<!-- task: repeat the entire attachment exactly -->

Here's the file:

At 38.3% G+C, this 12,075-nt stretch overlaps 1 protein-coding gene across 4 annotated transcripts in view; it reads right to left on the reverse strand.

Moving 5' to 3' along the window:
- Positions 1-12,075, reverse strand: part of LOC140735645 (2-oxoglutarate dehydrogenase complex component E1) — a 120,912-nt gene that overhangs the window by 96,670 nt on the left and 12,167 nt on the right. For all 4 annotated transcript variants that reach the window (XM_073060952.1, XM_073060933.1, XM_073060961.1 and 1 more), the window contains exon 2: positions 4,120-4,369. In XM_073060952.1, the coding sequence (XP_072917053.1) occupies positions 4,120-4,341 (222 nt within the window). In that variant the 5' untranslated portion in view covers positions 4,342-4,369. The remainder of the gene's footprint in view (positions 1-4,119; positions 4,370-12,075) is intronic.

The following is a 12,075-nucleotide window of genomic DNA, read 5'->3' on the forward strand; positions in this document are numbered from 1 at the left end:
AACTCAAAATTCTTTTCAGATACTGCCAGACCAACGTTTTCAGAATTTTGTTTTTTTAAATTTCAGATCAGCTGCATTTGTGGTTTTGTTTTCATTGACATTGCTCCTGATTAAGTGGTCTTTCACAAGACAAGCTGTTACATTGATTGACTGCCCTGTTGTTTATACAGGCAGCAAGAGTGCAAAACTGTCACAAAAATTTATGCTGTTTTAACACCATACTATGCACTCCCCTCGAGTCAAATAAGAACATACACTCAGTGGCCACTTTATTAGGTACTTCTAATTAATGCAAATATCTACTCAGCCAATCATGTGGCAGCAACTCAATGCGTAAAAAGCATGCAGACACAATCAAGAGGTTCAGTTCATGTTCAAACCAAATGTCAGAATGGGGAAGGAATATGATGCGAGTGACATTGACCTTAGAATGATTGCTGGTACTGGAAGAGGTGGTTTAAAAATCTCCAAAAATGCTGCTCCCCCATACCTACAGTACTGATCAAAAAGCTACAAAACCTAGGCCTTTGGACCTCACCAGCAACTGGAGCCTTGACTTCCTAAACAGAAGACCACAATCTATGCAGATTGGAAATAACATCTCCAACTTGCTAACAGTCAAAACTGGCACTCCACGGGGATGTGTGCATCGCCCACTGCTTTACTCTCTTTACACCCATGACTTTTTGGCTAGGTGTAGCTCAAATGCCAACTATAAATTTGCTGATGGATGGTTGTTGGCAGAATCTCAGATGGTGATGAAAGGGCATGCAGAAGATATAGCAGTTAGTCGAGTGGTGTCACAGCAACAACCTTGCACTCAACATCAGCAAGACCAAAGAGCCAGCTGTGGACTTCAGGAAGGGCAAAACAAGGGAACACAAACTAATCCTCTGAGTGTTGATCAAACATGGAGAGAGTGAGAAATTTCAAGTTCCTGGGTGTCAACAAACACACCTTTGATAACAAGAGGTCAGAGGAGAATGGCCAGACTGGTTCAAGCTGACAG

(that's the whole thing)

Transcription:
At 38.3% G+C, this 12,075-nt stretch overlaps 1 protein-coding gene across 4 annotated transcripts in view; it reads right to left on the reverse strand.

Moving 5' to 3' along the window:
- Positions 1-12,075, reverse strand: part of LOC140735645 (2-oxoglutarate dehydrogenase complex component E1) — a 120,912-nt gene that overhangs the window by 96,670 nt on the left and 12,167 nt on the right. For all 4 annotated transcript variants that reach the window (XM_073060952.1, XM_073060933.1, XM_073060961.1 and 1 more), the window contains exon 2: positions 4,120-4,369. In XM_073060952.1, the coding sequence (XP_072917053.1) occupies positions 4,120-4,341 (222 nt within the window). In that variant the 5' untranslated portion in view covers positions 4,342-4,369. The remainder of the gene's footprint in view (positions 1-4,119; positions 4,370-12,075) is intronic.

The following is a 12,075-nucleotide window of genomic DNA, read 5'->3' on the forward strand; positions in this document are numbered from 1 at the left end:
AACTCAAAATTCTTTTCAGATACTGCCAGACCAACGTTTTCAGAATTTTGTTTTTTTAAATTTCAGATCAGCTGCATTTGTGGTTTTGTTTTCATTGACATTGCTCCTGATTAAGTGGTCTTTCACAAGACAAGCTGTTACATTGATTGACTGCCCTGTTGTTTATACAGGCAGCAAGAGTGCAAAACTGTCACAAAAATTTATGCTGTTTTAACACCATACTATGCACTCCCCTCGAGTCAAATAAGAACATACACTCAGTGGCCACTTTATTAGGTACTTCTAATTAATGCAAATATCTACTCAGCCAATCATGTGGCAGCAACTCAATGCGTAAAAAGCATGCAGACACAATCAAGAGGTTCAGTTCATGTTCAAACCAAATGTCAGAATGGGGAAGGAATATGATGCGAGTGACATTGACCTTAGAATGATTGCTGGTACTGGAAGAGGTGGTTTAAAAATCTCCAAAAATGCTGCTCCCCCATACCTACAGTACTGATCAAAAAGCTACAAAACCTAGGCCTTTGGACCTCACCAGCAACTGGAGCCTTGACTTCCTAAACAGAAGACCACAATCTATGCAGATTGGAAATAACATCTCCAACTTGCTAACAGTCAAAACTGGCACTCCACGGGGATGTGTGCATCGCCCACTGCTTTACTCTCTTTACACCCATGACTTTTTGGCTAGGTGTAGCTCAAATGCCAACTATAAATTTGCTGATGGATGGTTGTTGGCAGAATCTCAGATGGTGATGAAAGGGCATGCAGAAGATATAGCAGTTAGTCGAGTGGTGTCACAGCAACAACCTTGCACTCAACATCAGCAAGACCAAAGAGCCAGCTGTGGACTTCAGGAAGGGCAAAACAAGGGAACACAAACTAATCCTCTGAGTGTTGATCAAACATGGAGAGAGTGAGAAATTTCAAGTTCCTGGGTGTCAACAAACACACCTTTGATAACAAGAGGTCAGAGGAGAATGGCCAGACTGGTTCAAGCTGACAG